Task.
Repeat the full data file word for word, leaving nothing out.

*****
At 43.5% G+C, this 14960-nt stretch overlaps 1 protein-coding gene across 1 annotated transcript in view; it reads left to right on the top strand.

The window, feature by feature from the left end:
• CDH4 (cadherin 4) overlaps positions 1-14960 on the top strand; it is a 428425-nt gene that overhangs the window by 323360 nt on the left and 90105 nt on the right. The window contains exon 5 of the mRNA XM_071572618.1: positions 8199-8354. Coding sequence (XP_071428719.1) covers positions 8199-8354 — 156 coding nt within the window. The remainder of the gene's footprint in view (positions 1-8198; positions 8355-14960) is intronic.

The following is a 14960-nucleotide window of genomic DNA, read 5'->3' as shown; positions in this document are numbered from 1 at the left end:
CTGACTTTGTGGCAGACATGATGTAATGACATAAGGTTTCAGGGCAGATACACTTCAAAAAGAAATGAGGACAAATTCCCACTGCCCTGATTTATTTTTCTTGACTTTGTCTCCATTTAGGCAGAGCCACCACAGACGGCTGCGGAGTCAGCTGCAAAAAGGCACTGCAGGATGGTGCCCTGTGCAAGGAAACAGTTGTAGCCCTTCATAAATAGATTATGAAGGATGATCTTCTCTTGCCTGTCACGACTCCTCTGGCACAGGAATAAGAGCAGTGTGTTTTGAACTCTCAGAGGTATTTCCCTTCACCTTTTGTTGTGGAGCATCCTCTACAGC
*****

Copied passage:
At 43.5% G+C, this 14960-nt stretch overlaps 1 protein-coding gene across 1 annotated transcript in view; it reads left to right on the top strand.

The window, feature by feature from the left end:
• CDH4 (cadherin 4) overlaps positions 1-14960 on the top strand; it is a 428425-nt gene that overhangs the window by 323360 nt on the left and 90105 nt on the right. The window contains exon 5 of the mRNA XM_071572618.1: positions 8199-8354. Coding sequence (XP_071428719.1) covers positions 8199-8354 — 156 coding nt within the window. The remainder of the gene's footprint in view (positions 1-8198; positions 8355-14960) is intronic.

The following is a 14960-nucleotide window of genomic DNA, read 5'->3' as shown; positions in this document are numbered from 1 at the left end:
CTGACTTTGTGGCAGACATGATGTAATGACATAAGGTTTCAGGGCAGATACACTTCAAAAAGAAATGAGGACAAATTCCCACTGCCCTGATTTATTTTTCTTGACTTTGTCTCCATTTAGGCAGAGCCACCACAGACGGCTGCGGAGTCAGCTGCAAAAAGGCACTGCAGGATGGTGCCCTGTGCAAGGAAACAGTTGTAGCCCTTCATAAATAGATTATGAAGGATGATCTTCTCTTGCCTGTCACGACTCCTCTGGCACAGGAATAAGAGCAGTGTGTTTTGAACTCTCAGAGGTATTTCCCTTCACCTTTTGTTGTGGAGCATCCTCTACAGC